This report is not a comprehensive assessment of climate change impacts in British Columbia’s coastal marine environment, nor does it offer new analyses or model outputs projecting climate impacts within the Northern Shelf Bioregion. Rather, this report focuses on a baseline assessment, or scoping exercise, of known climate impacts and risks to the Northern Shelf Bioregion, in order to determine the strategic next steps that could be taken to address the needs of coastal communities within the Marine Plan Partnership region in terms of climate change adaptation and adaptive capacities. 

The literature in this field is wide ranging and growing rapidly, and much of the work is ongoing or in progress and therefore not published or readily available. Researchers do not tend to share ongoing research or early results prior to publication. Thus, while this report and information is integrally based on available peer reviewed literature and government agency reports (federal and provincial), and informed by the insights offered by several key experts, the baseline information expressed in this report is entirely the responsibility of the authors. 

The carved face of a totem pole. The negative space is unpainted red, and the facial features are painted red and black.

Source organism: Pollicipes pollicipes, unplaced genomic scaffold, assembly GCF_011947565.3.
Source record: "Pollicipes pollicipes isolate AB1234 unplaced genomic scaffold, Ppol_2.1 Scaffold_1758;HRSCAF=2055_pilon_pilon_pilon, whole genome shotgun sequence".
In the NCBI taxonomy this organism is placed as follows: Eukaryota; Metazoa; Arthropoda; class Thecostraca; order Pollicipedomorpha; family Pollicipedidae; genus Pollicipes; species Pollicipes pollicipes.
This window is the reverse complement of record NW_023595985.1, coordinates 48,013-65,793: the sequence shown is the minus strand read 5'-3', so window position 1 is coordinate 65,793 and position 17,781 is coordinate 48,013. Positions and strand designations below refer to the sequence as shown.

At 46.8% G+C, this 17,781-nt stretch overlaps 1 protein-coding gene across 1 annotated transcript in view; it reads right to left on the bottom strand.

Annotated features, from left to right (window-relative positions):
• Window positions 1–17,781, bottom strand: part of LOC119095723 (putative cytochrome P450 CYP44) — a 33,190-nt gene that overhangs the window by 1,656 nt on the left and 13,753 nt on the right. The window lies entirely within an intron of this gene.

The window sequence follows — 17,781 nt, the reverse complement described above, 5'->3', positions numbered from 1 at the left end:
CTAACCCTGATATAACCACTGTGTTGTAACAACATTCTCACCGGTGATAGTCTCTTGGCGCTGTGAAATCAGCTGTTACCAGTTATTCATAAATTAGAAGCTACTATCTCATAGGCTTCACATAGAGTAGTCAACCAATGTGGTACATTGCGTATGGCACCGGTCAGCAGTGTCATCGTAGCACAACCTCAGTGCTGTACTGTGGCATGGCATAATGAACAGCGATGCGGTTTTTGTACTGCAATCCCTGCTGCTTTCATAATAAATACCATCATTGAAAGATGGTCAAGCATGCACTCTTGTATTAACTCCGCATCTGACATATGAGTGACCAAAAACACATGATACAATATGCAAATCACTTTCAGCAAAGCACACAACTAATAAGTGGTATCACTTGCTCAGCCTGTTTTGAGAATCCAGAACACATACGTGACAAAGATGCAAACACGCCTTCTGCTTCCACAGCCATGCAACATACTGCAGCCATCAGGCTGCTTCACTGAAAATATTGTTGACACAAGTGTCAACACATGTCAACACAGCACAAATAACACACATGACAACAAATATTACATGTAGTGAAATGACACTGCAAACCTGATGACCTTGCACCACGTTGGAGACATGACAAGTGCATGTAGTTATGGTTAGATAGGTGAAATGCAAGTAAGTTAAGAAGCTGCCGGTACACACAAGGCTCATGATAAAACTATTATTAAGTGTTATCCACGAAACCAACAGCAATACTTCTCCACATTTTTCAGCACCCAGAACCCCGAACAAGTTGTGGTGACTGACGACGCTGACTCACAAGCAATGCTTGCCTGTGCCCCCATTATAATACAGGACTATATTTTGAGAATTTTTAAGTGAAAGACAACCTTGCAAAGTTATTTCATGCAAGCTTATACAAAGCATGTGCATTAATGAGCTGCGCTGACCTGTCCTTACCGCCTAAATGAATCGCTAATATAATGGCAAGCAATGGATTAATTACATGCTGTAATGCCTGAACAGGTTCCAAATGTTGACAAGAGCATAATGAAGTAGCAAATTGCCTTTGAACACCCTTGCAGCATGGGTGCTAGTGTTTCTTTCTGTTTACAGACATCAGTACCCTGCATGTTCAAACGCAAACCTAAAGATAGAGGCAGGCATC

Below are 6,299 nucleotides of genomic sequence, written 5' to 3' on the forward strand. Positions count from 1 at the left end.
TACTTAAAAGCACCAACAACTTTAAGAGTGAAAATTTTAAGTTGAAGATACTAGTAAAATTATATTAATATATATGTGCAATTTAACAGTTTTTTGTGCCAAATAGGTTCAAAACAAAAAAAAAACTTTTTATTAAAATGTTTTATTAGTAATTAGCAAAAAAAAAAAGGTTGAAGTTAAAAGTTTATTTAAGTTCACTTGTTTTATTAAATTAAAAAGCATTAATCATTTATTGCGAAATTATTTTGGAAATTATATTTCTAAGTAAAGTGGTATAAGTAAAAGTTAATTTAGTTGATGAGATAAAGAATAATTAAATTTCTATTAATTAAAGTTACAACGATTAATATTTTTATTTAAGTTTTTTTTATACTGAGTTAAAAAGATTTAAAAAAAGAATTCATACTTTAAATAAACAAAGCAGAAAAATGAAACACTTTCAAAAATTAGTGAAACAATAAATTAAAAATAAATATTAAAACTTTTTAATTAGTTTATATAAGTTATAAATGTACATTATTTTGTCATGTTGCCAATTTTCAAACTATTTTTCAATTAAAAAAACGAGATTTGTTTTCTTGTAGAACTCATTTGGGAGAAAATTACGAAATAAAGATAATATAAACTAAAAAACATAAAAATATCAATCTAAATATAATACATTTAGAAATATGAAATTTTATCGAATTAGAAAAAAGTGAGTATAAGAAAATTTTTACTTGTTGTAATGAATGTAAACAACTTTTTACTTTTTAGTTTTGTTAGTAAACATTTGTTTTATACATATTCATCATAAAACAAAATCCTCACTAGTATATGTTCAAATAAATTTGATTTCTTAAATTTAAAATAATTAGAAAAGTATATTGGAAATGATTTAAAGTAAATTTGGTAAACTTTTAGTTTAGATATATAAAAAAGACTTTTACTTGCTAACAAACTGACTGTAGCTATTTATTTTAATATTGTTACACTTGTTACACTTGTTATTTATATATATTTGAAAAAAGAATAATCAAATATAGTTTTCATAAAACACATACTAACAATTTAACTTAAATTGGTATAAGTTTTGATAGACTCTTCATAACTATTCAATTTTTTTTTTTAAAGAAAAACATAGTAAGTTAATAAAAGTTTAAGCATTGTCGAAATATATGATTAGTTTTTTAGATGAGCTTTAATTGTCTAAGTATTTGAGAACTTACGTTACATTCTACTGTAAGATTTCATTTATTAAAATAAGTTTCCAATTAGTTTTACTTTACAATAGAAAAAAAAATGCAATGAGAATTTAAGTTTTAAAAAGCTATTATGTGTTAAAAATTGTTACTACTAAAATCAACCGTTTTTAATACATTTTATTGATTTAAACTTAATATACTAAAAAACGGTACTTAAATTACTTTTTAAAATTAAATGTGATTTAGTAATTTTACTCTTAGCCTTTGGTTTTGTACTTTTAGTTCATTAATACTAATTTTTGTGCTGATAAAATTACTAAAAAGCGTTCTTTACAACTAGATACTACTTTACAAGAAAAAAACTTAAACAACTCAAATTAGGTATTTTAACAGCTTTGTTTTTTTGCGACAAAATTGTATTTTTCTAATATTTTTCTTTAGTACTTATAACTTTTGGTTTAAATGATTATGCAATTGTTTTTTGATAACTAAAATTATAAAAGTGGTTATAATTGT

Klemtu Totem | Photo by Doug Neasloss

Climate Change Threats

A breaching humpback whale with only their tail in the water. There is a blue sky and evergreen covered mountain in the distance.
Humpback Whale | Photo by Janie Wray

Global climate change is now widely recognized as the singular greatest threat to the world’s ecosystems, cultures, and economies. Increasing anthropogenic emissions over the past century have changed oceanic conditions, impacted marine ecosystems, and negatively affected the ecosystem services and resources that they provide to human society. The effects of climate change are already being felt within Canada’s economy and communities, with impacts ranging from decreasing air quality, increasing extreme weather events such as flooding, degrading infrastructure from increased weathering, increasing water stress, declining fisheries and agricultural productivity, and a host of associated health effects. The impacts of extreme weather events and increasing temperatures are growing, especially in recent years and for coastal regions. Severe storms, coastal flooding, rising ocean temperatures, and ocean acidification are among the changes that have already been observed, with numerous resulting impacts to coastal social-ecological systems.

So far, international efforts to mitigate climate change by meeting emissions reductions targets have not been successful, and it seems certain that global temperatures will continue to rise. The next few decades will bring increasing impacts and challenges, as global air temperatures are anticipated to increase by 2-5⁰ C by 2100 [1]. 

All economic sectors and communities in Canada will be affected by the impacts of climate change. Coastal regions and remote communities are particularly vulnerable to changes because of their dependence upon marine resources, a high level of exposure to many climate effects, and sometimes low adaptive capacity. However, regional, First Nations, and community governments can be adaptive and are place-based, and therefore are especially well situated to make proactive decisions to manage the risks and associated impacts from climate change.